- As newly-weds, we had healthy competition, without even realising that we were competing.
- We were putting our best foot forward and working at outdoing each other in good deeds.
- But we did not realise when the competition turned mean and ugly.
- Instead of enjoying the companionship and team work of marriage, we were arguing about important decisions and competing on whose opinion would carry the day.
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Men are mean competitors. Nothing gets a man’s radar buzzing faster than the whiff of a competitor.
And it starts early. The little boy in the playground puffs up his grasshopper chest just because he beat the rest of his playmates at the cat and mouse game. The same boy snatches another’s medal because that other child was declared the winner.
It takes love and loads of patient to have a 20-minute pep talk about fair competition, why completing a task is more important than winning, and why it is okay to celebrate another’s win.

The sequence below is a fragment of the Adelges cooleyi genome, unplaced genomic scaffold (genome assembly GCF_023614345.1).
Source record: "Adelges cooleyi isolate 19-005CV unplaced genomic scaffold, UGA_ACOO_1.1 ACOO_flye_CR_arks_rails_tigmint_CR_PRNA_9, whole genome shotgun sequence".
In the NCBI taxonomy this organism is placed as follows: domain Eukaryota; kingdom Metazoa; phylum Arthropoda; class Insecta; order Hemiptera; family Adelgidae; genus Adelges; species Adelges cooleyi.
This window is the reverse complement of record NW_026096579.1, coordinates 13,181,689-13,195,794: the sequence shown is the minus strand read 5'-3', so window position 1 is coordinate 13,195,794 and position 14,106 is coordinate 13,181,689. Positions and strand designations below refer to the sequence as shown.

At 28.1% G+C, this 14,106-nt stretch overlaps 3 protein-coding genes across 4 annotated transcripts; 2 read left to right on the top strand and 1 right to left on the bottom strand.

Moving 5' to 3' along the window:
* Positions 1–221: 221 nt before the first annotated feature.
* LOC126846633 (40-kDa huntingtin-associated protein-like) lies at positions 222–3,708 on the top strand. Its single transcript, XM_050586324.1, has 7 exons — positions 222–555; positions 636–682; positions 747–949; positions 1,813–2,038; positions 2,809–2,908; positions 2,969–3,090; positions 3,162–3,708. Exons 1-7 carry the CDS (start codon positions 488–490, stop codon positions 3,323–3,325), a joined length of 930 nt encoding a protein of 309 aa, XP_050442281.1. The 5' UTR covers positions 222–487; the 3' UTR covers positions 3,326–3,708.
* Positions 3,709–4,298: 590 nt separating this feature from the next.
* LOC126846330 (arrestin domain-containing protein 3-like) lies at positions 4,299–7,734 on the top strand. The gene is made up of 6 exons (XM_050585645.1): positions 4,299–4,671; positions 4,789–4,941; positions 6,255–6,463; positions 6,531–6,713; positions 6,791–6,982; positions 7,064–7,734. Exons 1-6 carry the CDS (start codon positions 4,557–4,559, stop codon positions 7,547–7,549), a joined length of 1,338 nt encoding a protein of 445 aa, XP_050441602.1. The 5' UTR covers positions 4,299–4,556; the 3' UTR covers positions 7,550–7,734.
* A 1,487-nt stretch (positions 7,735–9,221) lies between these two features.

Women are competitive too; just not mean at it. I know for sure that if we had more women sitting on executive boards and in senior leadership positions, our country would be far ahead.
COMPETITION IN MARRIAGE
While all humans have a competitive streak, it seems that men are simply all about competition. As newly-weds, we had healthy competition, without even realising that we were competing.
We were putting our best foot forward and working at outdoing each other in good deeds.
I would unleash a four-course meal and he would fix the bulbs in a jiff. He would tell me how much he loved me and I would tell him how much more I loved him. He would take me out for coffee and I would retaliate with a dinner; then he would get us away for the weekend, and I would get him nice shoes – men’s shoes are obscenely expensive.
Nothing lasts forever, we soon discovered.
Our healthy competition morphed into something else. He would delay fixing the bulb and yours truly, would fix the bulb. The taps were broken and needed a plumber? I knew the best guy.
“Forget Njuguna, your joker. Andrew is the best,” I would say, dialling Andrew.
Sure enough, my plumber would make a recommendation that seemed out of this world and that seemed to deal with our plumbing issues for good.
“After all these years, Njuguna has never made such a suggestion,” I would tell hubby, a smug smile permanently settling on my lips. My plumber was better than his. What a nice feeling.